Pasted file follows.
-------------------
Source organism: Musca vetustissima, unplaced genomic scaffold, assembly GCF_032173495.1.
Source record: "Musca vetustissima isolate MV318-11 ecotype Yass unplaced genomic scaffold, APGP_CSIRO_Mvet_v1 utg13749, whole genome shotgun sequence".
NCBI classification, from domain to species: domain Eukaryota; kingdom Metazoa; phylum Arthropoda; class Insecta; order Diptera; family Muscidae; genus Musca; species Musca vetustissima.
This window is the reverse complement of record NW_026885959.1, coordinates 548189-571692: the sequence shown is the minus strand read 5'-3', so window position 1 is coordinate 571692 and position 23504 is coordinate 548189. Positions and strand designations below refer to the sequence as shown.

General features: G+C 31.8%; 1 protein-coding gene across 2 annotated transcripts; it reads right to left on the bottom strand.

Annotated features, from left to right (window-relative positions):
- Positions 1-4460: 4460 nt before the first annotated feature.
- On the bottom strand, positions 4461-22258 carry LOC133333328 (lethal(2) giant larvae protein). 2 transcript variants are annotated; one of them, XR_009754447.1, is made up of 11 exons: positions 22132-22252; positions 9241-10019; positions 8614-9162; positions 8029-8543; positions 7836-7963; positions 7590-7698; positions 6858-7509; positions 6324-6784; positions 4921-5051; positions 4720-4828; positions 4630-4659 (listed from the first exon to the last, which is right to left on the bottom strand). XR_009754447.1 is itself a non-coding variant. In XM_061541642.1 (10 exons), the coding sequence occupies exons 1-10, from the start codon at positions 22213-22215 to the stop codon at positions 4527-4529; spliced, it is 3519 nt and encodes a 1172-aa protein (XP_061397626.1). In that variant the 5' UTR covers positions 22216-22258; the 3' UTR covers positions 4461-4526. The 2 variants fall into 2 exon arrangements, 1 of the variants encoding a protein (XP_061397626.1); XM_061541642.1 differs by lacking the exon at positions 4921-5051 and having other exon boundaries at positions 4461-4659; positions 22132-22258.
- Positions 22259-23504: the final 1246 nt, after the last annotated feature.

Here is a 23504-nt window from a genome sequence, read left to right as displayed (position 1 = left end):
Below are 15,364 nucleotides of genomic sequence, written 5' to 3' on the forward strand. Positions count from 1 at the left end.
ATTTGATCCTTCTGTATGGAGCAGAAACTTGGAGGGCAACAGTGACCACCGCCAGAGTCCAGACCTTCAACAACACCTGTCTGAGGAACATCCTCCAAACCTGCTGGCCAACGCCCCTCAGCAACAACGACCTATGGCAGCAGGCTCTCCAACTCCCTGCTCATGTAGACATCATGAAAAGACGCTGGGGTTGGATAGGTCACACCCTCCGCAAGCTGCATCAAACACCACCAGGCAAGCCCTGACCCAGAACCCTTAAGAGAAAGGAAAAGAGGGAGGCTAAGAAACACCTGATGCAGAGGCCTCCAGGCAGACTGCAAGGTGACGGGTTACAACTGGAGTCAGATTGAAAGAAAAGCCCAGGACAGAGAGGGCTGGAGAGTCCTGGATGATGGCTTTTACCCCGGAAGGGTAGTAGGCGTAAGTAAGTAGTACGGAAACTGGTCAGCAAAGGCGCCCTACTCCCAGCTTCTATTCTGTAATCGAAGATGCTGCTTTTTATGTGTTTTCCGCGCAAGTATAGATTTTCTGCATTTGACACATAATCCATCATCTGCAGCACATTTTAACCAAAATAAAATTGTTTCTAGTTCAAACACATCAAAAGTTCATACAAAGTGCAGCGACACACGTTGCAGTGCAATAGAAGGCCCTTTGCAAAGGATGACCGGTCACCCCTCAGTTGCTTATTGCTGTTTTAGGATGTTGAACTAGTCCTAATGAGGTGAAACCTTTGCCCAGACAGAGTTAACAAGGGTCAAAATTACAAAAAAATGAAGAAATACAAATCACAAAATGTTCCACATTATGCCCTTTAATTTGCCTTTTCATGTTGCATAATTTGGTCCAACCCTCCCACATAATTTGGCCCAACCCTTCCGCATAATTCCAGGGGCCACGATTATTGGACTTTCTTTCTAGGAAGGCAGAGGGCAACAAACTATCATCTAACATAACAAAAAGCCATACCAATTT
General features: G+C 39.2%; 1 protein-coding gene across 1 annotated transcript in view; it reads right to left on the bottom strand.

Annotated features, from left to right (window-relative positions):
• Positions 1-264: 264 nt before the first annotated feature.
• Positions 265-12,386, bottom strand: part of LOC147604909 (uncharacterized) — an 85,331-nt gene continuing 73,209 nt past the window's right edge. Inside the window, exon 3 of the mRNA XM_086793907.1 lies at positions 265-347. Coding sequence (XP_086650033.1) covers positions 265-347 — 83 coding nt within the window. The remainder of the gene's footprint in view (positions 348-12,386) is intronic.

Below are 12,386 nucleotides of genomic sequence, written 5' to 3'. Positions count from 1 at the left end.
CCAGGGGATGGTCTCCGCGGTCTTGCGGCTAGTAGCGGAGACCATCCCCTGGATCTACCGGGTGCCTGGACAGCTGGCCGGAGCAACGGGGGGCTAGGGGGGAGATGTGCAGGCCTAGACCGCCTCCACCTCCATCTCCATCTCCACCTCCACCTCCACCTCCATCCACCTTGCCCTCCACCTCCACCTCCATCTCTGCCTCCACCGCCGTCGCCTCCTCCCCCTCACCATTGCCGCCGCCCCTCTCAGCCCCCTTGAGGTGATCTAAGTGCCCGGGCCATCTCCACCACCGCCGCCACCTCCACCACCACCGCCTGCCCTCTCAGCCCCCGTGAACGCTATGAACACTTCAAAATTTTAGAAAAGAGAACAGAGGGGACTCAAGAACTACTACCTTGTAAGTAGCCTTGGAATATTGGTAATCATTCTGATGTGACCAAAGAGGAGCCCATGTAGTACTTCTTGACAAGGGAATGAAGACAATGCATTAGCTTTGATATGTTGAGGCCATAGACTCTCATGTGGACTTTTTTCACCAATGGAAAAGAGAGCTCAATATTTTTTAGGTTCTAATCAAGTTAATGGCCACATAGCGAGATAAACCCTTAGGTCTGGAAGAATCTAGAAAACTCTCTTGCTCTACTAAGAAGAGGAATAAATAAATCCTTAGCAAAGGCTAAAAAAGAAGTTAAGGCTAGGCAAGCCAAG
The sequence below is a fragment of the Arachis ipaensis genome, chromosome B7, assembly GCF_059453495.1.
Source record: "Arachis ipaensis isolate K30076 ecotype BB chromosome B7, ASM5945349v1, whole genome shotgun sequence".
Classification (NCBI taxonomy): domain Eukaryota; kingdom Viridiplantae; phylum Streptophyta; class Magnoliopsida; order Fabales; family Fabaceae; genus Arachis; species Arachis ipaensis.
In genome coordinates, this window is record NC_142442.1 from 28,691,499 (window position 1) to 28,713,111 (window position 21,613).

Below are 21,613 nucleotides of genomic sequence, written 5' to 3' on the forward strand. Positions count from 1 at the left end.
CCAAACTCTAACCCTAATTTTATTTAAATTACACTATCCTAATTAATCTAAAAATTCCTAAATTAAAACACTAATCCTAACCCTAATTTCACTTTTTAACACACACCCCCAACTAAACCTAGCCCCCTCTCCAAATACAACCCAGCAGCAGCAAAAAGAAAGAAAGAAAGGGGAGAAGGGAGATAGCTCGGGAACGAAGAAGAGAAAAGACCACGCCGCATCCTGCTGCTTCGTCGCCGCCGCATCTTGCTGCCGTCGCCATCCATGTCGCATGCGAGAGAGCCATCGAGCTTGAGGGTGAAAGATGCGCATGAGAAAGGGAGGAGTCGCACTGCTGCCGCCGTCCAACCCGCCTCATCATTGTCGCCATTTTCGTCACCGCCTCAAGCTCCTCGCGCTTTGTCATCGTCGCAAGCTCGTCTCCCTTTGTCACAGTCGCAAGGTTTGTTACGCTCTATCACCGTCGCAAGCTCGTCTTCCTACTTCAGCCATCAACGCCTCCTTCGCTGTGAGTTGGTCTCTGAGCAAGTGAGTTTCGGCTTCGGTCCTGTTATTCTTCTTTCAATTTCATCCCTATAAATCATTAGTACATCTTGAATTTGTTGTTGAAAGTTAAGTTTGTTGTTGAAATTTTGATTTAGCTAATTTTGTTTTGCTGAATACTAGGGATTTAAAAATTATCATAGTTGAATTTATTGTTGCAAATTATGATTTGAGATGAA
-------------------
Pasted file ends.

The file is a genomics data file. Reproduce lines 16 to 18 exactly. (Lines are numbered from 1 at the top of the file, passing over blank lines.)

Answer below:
• Positions 265-12,386, bottom strand: part of LOC147604909 (uncharacterized) — an 85,331-nt gene continuing 73,209 nt past the window's right edge. Inside the window, exon 3 of the mRNA XM_086793907.1 lies at positions 265-347. Coding sequence (XP_086650033.1) covers positions 265-347 — 83 coding nt within the window. The remainder of the gene's footprint in view (positions 348-12,386) is intronic.

Below are 12,386 nucleotides of genomic sequence, written 5' to 3'. Positions count from 1 at the left end.
CCAGGGGATGGTCTCCGCGGTCTTGCGGCTAGTAGCGGAGACCATCCCCTGGATCTACCGGGTGCCTGGACAGCTGGCCGGAGCAACGGGGGGCTAGGGGGGAGATGTGCAGGCCTAGACCGCCTCCACCTCCATCTCCATCTCCACCTCCACCTCCACCTCCATCCACCTTGCCCTCCACCTCCACCTCCATCTCTGCCTCCACCGCCGTCGCCTCCTCCCCCTCACCATTGCCGCCGCCCCTCTCAGCCCCCTTGAGGTGATCTAAGTGCCCGGGCCATCTCCACCACCGCCGCCACCTCCACCACCACCGCCTGCCCTCTCAGCCCCCGTGAACGCTATGAACACTTCAAAATTTTAGAAAAGAGAACAGAGGGGACTCAAGAACTACTACCTTGTAAGTAGCCTTGGAATATTGGTAATCATTCTGATGTGACCAAAGAGGAGCCCATGTAGTACTTCTTGACAAGGGAATGAAGACAATGCATTAGCTTTGATATGTTGAGGCCATAGACTCTCATGTGGACTTTTTTCACCAATGGAAAAGAGAGCTCAATATTTTTTAGGTTCTAATCAAGTTAATGGCCACATAGCGAGATAAACCCTTAGGTCTGGAAGAATCTAGAAAACTCTCTTGCTCTACTAAGAAGAGGAATAAATAAATCCTTAGCAAAGGCTAAAAAAGAAGTTAAGGCTAGGCAAGCCAAG